We do this because knowing a person’s sex is our first effort to understand and identify, to connect. As humans, we are made to ask, What is it? We intuitively organize everything into appropriate categories. With children, we can’t initially know whether he will be more analytical or creative, what sort of humor she will have, what his personality will be, or what career she might pursue. But we can know what gender a child is, and most parents would agree it’s a pretty important fact to know at the start. Knowing if we are having a little boy or a little girl means so much more than what color we will paint the nursery. Regardless of our views on gender, our children’s sex determines how we’ll interact with them, what we’ll do or not do with them, and how they will understand and identify us.
Recently, our oldest daughter Olivia had her first crush over to our house. The two of them made pizza for the family, and it was a milestone event for all of us. Our youngest daughter, Isabel, is a second grader. She excitedly asked if Michael was staying for a sleepover. For Isabel, that’s what good friends do on special evenings—they stay up late watching movies and then they sleep over. Why would this be any different?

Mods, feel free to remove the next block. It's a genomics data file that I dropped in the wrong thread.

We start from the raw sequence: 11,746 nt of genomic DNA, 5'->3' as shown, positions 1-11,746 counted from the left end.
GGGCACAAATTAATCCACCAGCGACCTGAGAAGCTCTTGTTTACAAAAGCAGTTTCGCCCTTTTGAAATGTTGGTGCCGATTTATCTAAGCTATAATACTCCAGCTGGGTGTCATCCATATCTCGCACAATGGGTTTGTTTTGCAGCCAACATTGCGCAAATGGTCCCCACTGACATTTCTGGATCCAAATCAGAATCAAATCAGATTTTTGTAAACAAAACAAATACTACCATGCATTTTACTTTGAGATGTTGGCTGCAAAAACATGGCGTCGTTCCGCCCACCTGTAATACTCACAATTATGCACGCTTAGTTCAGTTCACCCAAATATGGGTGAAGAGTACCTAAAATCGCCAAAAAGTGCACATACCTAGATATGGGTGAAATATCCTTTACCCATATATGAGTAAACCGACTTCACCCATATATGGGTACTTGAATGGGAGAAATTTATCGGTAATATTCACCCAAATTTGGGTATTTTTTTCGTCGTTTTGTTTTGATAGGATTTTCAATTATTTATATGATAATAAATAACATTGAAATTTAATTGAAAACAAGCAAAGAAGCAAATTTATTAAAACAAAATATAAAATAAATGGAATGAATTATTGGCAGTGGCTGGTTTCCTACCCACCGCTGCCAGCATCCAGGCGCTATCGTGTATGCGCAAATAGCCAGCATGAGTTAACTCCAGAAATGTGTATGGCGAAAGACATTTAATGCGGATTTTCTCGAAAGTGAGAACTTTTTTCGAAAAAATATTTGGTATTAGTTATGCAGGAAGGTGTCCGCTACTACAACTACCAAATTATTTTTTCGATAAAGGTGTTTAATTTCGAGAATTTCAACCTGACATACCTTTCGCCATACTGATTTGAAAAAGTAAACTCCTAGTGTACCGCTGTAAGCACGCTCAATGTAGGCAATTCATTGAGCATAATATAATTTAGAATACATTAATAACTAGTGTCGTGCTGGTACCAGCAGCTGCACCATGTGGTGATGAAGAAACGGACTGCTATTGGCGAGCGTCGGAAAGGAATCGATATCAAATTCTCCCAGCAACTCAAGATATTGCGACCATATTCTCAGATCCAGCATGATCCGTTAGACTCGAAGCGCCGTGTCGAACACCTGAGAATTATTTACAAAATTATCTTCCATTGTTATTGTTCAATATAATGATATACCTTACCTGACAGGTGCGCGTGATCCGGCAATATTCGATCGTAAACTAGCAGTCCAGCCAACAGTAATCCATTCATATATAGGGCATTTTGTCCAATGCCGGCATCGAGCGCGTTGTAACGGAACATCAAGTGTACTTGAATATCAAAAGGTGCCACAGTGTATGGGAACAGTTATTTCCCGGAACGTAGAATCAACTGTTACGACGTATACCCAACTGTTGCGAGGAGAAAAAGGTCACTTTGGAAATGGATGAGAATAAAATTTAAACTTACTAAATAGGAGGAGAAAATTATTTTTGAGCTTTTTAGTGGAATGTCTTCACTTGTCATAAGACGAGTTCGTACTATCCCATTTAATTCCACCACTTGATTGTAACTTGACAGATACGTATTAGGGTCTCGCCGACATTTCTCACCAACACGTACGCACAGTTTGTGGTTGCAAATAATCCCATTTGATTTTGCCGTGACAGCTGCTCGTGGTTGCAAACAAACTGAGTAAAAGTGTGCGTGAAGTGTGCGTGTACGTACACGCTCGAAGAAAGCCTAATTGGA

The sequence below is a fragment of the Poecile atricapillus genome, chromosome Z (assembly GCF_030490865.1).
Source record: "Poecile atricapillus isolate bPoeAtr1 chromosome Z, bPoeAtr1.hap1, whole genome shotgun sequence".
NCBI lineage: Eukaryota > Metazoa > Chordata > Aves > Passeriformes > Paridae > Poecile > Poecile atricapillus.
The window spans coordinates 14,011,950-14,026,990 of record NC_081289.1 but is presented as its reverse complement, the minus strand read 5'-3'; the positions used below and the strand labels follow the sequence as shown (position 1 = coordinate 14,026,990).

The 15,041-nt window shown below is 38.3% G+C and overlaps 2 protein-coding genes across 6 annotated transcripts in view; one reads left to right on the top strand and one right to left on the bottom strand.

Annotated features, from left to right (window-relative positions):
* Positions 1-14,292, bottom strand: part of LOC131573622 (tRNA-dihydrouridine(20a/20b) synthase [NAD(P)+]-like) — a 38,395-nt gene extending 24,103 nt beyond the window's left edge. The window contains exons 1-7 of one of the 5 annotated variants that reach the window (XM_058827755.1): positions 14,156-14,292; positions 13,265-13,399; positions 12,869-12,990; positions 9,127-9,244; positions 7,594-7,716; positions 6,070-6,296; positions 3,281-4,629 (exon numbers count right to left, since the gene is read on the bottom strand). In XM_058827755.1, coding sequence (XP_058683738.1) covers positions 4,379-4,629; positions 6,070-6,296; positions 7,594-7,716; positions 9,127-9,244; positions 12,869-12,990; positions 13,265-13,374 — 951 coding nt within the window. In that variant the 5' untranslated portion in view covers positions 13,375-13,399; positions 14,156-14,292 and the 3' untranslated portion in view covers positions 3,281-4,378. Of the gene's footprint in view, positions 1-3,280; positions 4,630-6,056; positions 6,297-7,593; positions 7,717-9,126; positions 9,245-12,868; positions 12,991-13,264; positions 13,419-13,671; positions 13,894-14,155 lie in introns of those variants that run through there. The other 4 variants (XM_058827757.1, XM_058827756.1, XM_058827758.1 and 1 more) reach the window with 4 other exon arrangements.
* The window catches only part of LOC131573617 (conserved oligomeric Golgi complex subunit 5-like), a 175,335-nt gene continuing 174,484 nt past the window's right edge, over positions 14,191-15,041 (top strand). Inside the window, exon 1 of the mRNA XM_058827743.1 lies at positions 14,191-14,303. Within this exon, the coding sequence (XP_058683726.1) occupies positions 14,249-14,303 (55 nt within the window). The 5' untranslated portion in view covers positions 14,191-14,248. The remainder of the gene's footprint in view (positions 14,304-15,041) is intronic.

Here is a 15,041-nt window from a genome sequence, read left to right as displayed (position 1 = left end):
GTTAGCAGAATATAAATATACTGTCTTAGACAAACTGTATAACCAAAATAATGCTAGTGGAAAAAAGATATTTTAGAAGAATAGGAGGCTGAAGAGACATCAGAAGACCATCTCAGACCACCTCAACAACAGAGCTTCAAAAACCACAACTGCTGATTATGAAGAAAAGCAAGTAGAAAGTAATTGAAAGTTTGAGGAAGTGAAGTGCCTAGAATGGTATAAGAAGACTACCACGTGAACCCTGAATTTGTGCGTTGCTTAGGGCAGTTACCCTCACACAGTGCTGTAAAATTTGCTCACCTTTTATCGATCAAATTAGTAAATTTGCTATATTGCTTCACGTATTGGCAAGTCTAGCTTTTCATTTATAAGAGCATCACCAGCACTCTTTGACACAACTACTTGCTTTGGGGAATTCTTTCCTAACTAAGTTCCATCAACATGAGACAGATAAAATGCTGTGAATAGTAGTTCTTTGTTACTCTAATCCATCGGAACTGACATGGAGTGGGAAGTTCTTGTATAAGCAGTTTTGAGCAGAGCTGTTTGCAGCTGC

Well, because of gender. Gender matters, and in countless different ways.
Think about how this works itself out in adulthood. At a final job interview, this time with the CEO, an interviewee has made a good impression. After offering the position to the candidate, the CEO extends this invitation: “Listen, I’ve a got a beautiful new Catalina 470 and my family doesn’t like sailing. How’d you like to join me next weekend out at the Cape?”
A nice invitation and great opportunity. But what if the CEO is a woman and the new employee a married man, or vice versa? Sex differences would completely change the nature of the invitation from friendly to awkward or even a bit creepy. Imagine a woman coming home to tell her husband about the new job and the sailing invitation. No doubt, he will care quite deeply about the male-female question, and he’d be legitimately concerned if his wife wasn’t. This is universally true.
In my day job at Focus on the Family, I handle a good share of calls from media on various issues relating to gender identity and the family. More than one reporter has asked if gender is really that important in parenting. Many believe the popular but false line that children just need loving and caring parents.